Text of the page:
3.3: Bodily Protection

“To a surprising extent the war-lords in shining armor, the apostles of the martial virtues, tend not to die fighting when the time comes. History is full of ignominious getaways by the great and famous.”
- George Orwell

Any portion of the military budget can be put to more weapons or more men, but sometimes generals will assign a budget for protective gear for the troops. This is silly - a trooper's job is to kill enemies, not worry about coming home alive. Even worse, the soldiers might request this equipment themselves, a bad sign that they're not mentally prepared to sacrifice themselves for their Humans' meaningless cause.

The cowards that request protective gear are likely to be among your least popular troops, so go ahead and buy them some. The longer they stay alive, the more pissed off the rest of the troops will be, and that's a good state of mind for battle.

Because Princess Wendy can't be armored up for official functions, she depends on a ring of heavily-armored handmaidens to absorb attacks against her royal person.
Weapons shown: Little Armory, LEGO, Red Bean Studios, Mega Bloks

Size:- Cost:1CP Use:2 Range:CC Damage: 1d6 Parry or 2" Shove Notes:Parry or Shove only
A Shield is like a Hand Weapon devoted exclusively for Parrying (5.2: Close Combat), although they can sometimes also be handy for Shoving opponents into proper position for a follow-up attack. A minifig can Parry a wider range of incoming attacks with a Shield than with a regular Hand Weapon, including Joust attacks (H.3: Fighting From Horseback), Crash Damage, thrown weapons, and even slower projectiles like arrows and slingshot bullets (although not, for instance, rifle rounds or lightning bolts).

For the purposes of Parrying, a Shield has a Damage rating of 1d6. It cannot be used in regular attacks, no matter how much you sharpen the edges.

Sometimes Armor can become a troop in itself, if it's left lying around too long and becomes posessed by armor ghosts.
Armor shown: Red Bean Studios, LEGO, Little Armory

Body Armor
Size:- Cost:1CP Use:- Range:- Damage:- Notes:+2 to Armor, -1" to Move

“During the Middle Ages, probably one of the biggest mistakes was not putting on your armor because you were 'just going down to the corner.'”
- Jack Handey

For warriors who fear death, but not enough to lift a Shield in their own defense, Body Armor is a great way to prolong their lives as lazy cowards. As a bonus, when they're always last to arrive at the front lines, they can claim that the reason is because their heavy Armor slows them down. Whether or not that's the actual reason for their tardiness is left for debate.

A suit of Armor adds +2 to a minifig's Armor rating against all forms of damage. However, it's less easy to move around in - minifigs wearing Armor also lose one inch from their Move rating, which is why many Armored minifigs prefer to ride horses or other steeds.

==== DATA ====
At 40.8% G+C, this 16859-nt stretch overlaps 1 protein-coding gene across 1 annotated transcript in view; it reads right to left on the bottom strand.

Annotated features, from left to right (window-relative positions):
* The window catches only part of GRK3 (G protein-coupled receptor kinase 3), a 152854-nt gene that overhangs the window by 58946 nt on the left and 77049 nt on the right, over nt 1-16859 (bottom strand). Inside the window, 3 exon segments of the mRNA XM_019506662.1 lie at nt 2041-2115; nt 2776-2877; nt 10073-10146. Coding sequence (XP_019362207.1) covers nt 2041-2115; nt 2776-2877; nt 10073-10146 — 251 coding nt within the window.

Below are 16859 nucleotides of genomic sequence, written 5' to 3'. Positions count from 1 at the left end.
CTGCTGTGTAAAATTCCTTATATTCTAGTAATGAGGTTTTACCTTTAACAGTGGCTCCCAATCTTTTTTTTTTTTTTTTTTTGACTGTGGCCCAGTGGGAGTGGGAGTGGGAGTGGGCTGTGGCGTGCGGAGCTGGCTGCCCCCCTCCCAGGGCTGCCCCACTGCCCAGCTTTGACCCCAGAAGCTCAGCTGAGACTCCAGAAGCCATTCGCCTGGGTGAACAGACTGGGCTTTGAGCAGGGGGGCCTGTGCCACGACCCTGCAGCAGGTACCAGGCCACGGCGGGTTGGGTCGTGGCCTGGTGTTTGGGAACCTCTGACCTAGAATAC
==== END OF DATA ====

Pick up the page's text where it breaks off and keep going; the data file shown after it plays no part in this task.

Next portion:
d8 and d10 If you're the type who likes to use fancy dice in your wargames, then you should instead consider Body Armor to add two die sizes to a minifig's Armor. A minifig's regular Armor of 4 (equivalent to 1d6) becomes 1d10; A Hero's Armor of 2d6 (6.1: The Hero) becomes 2d8.

3.4: Desperate Measures

“In the long history of humankind (and animal kind, too) those who learned to collaborate and improvise most effectively have prevailed.”
- Charles Darwin

Nothing makes a warrior feel stupider than arriving at a battle and realizing he forgot to bring a weapon. He still has options, but mooning the enemy hasn't been shown to have any useful effect, and he's better off trying to scavenge a real weapon as quickly as possible.

Sheep in Flight
Unable to reach the enemy wizard in time to interrupt a deadly spell, Eric Joslin's giant starts hurling the projectiles closest at hand: a flock of sheep.
Photo: Eric Joslin
"NELUG Gets Medieval," Nov. 2000
Winners: sheep
Bare Hands
Size:- Cost:- Use:2 Range:CC Damage:Shove 2" Notes:Shove only
“Those who have not swords can still die upon them.”
- J.R.R. Tolkien

Minifigs lack the ability to clench their clawlike hands into fists, and the limited range of minifig leg motion means that the groins of their enemies will never be exposed to their nonexistent knees. As a result, unarmed combat between minifigs is an almost complete waste of time. The only worthwhile use for Bare Hands is in grabbing someone else's dropped weapon.

Bare Hands cannot be used to Attack or Parry. They may only be used to Shove, and only if both hands are empty, in a desperate attempt to get away from the real warriors who remembered to come armed.

Random Objects
Size:- Cost:- Use:3 Range:CC Damage:1d6-2 Notes:Range 1d6-1" if thrown

“It is important when you haven't got any ammunition to have a butt on your rifle.”
- Winston Churchill

Table legs, broken bottles, burning torches, and even big rocks are all part of a cherished tradition of improvised weapons; a pistol butt, rifle stock, or sword pommel can be used as makeshift bludgeons when the weapon's main function can't be brought into play. If a minifig can't find a real weapon, Random Objects are better than nothing, although this is only because having nothing sucks to such an impressive degree.

Any object that could conceivably approximate a Hand Weapon may be used as an improvised weapon. Some objects are obviously excluded: items like shortbows, flowers, and hats are too flimsy to do any damage. The minifig must have an actual object he can hold in his hand; he can't for instance claim "there's a belt printed on my torso, I'm taking it off and whacking you with it."

2: The Mighty Minifig
Navigation Bar Legal Disclaimer The BrikWars Universe QuikWars! 1: Gameplay 2: The Mighty Minifig 3: Minifig Weapons 4: The Player Turn 5: Combat 6: Minifig Heroes H: The Horse 7: Special Creations 8: Squads
4: The Player Turn